A new study at Queen’s University is looking at how the use of sound can help blind or partially sighted children develop better movements.
Twelve-year-old Tiernan Devine from west Belfast is one of 44 children who have been having fun all in the name of research.
He is totally blind and is helping scientists explore the challenges children like him face when they move.
“I enjoy it, there was a tube and the ball was going down the tube, and then I was throwing the ball from the tube, then there was throwing a bean bag at the target which was fun,” he said.
This type of study is the first of its kind.
It uses motion capture, with cameras being used to chart how the children move when carrying out specially designed activities.
“We attach these little bobbles, reflective markers to different parts of the body, and the cameras can find where they are in the room accurately and so that’s what gives us the data to understand movement skills,” Dr Matthew Rodger from Queen's University, Belfast explained.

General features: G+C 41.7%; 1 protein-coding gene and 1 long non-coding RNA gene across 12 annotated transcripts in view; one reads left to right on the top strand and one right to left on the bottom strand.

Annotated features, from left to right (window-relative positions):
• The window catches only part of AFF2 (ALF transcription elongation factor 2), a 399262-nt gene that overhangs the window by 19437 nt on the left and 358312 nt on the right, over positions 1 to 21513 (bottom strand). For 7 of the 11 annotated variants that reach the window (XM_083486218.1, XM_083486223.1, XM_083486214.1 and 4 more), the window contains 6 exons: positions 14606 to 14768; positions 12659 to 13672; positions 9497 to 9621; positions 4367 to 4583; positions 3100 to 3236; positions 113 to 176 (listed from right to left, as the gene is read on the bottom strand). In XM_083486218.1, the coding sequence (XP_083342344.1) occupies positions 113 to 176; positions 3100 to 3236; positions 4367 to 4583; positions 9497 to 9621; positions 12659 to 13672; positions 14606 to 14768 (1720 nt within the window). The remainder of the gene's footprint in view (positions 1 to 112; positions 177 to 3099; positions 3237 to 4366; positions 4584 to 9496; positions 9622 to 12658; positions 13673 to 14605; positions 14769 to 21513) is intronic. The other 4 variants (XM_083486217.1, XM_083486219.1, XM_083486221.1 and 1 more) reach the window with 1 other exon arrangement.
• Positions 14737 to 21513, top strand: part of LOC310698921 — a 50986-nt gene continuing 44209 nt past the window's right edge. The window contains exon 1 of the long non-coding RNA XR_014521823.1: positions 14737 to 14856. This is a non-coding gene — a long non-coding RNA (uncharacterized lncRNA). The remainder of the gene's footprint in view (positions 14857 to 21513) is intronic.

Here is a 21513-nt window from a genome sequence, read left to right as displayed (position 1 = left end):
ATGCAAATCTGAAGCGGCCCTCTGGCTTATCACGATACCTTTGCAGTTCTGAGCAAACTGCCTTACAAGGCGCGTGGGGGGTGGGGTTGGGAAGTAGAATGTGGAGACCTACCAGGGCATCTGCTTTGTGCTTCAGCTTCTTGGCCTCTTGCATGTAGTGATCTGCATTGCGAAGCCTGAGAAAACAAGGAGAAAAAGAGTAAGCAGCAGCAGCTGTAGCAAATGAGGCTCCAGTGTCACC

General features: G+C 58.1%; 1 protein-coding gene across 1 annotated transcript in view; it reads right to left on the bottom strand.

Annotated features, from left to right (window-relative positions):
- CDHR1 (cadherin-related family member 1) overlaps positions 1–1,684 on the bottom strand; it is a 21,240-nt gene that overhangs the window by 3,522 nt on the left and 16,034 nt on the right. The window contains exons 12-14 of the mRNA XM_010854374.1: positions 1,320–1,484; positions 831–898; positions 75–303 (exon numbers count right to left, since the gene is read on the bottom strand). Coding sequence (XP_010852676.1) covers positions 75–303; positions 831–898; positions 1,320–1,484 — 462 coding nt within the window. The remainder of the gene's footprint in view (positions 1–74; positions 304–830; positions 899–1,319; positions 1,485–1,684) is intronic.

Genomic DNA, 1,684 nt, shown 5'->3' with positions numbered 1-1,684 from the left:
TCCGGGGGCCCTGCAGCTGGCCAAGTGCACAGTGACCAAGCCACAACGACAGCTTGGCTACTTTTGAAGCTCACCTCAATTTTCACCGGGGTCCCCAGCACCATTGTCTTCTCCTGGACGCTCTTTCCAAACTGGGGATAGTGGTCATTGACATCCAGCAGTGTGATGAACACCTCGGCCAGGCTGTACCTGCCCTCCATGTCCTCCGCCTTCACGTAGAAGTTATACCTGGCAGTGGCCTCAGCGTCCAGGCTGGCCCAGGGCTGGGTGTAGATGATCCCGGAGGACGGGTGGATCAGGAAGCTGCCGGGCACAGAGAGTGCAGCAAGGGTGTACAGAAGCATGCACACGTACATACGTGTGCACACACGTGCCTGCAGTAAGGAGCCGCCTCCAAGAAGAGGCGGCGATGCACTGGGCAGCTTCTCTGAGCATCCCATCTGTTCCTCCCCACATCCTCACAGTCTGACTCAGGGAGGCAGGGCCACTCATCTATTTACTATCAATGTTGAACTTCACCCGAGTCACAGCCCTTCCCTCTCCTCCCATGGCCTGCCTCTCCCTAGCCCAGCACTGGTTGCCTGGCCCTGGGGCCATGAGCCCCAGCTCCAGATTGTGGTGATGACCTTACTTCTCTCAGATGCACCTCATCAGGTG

“What we are trying to do with this project is to get a clearer picture of exactly what’s going on with movements, what are the challenges that they face, what are the reasons for those and to get an understanding so that we can help these children to get more mobility, more self-reliance and hopefully have a better life as a result.”
Guide Dogs Northern Ireland is also helping with the research.
Fiona Brown, from the charity, said: “All those movements that we take for granted, if a child doesn’t develop those skills at an early enough stage, it can have lifelong consequences for their physical development.”
Matthew and his team have two years of research to complete and by the end of it they hope it will help children who are blind or partially sighted lead more fulfilled and independent lives.